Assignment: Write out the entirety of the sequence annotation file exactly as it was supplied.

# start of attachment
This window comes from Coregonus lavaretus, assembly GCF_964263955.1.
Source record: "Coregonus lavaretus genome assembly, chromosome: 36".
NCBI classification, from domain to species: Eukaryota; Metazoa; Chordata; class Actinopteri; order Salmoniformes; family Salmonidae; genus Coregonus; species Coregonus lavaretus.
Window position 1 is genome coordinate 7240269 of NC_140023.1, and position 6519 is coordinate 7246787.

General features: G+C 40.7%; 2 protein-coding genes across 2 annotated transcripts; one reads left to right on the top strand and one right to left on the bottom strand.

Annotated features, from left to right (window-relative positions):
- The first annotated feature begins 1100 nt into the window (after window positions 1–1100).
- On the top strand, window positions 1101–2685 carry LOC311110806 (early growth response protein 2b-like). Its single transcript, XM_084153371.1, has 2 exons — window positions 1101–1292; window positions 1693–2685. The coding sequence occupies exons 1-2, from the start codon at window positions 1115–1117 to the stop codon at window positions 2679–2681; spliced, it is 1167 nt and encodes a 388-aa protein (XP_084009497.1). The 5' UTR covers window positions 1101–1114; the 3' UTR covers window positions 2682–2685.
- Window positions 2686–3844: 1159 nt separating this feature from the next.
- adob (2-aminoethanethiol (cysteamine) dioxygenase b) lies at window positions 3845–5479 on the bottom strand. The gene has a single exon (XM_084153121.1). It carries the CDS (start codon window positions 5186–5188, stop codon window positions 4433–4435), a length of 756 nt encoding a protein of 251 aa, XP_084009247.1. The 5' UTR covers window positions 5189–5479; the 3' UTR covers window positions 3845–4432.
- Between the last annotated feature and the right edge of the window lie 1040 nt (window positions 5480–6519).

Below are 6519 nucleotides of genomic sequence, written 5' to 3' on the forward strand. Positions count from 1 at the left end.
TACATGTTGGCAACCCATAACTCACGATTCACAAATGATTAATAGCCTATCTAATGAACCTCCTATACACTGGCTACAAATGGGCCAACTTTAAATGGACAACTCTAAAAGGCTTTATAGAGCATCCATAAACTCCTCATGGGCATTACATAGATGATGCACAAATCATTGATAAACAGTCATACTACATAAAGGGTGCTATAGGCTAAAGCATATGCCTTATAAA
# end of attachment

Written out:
This window comes from Coregonus lavaretus, assembly GCF_964263955.1.
Source record: "Coregonus lavaretus genome assembly, chromosome: 36".
NCBI classification, from domain to species: Eukaryota; Metazoa; Chordata; class Actinopteri; order Salmoniformes; family Salmonidae; genus Coregonus; species Coregonus lavaretus.
Window position 1 is genome coordinate 7240269 of NC_140023.1, and position 6519 is coordinate 7246787.

General features: G+C 40.7%; 2 protein-coding genes across 2 annotated transcripts; one reads left to right on the top strand and one right to left on the bottom strand.

Annotated features, from left to right (window-relative positions):
- The first annotated feature begins 1100 nt into the window (after window positions 1–1100).
- On the top strand, window positions 1101–2685 carry LOC311110806 (early growth response protein 2b-like). Its single transcript, XM_084153371.1, has 2 exons — window positions 1101–1292; window positions 1693–2685. The coding sequence occupies exons 1-2, from the start codon at window positions 1115–1117 to the stop codon at window positions 2679–2681; spliced, it is 1167 nt and encodes a 388-aa protein (XP_084009497.1). The 5' UTR covers window positions 1101–1114; the 3' UTR covers window positions 2682–2685.
- Window positions 2686–3844: 1159 nt separating this feature from the next.
- adob (2-aminoethanethiol (cysteamine) dioxygenase b) lies at window positions 3845–5479 on the bottom strand. The gene has a single exon (XM_084153121.1). It carries the CDS (start codon window positions 5186–5188, stop codon window positions 4433–4435), a length of 756 nt encoding a protein of 251 aa, XP_084009247.1. The 5' UTR covers window positions 5189–5479; the 3' UTR covers window positions 3845–4432.
- Between the last annotated feature and the right edge of the window lie 1040 nt (window positions 5480–6519).

Below are 6519 nucleotides of genomic sequence, written 5' to 3' on the forward strand. Positions count from 1 at the left end.
TACATGTTGGCAACCCATAACTCACGATTCACAAATGATTAATAGCCTATCTAATGAACCTCCTATACACTGGCTACAAATGGGCCAACTTTAAATGGACAACTCTAAAAGGCTTTATAGAGCATCCATAAACTCCTCATGGGCATTACATAGATGATGCACAAATCATTGATAAACAGTCATACTACATAAAGGGTGCTATAGGCTAAAGCATATGCCTTATAAA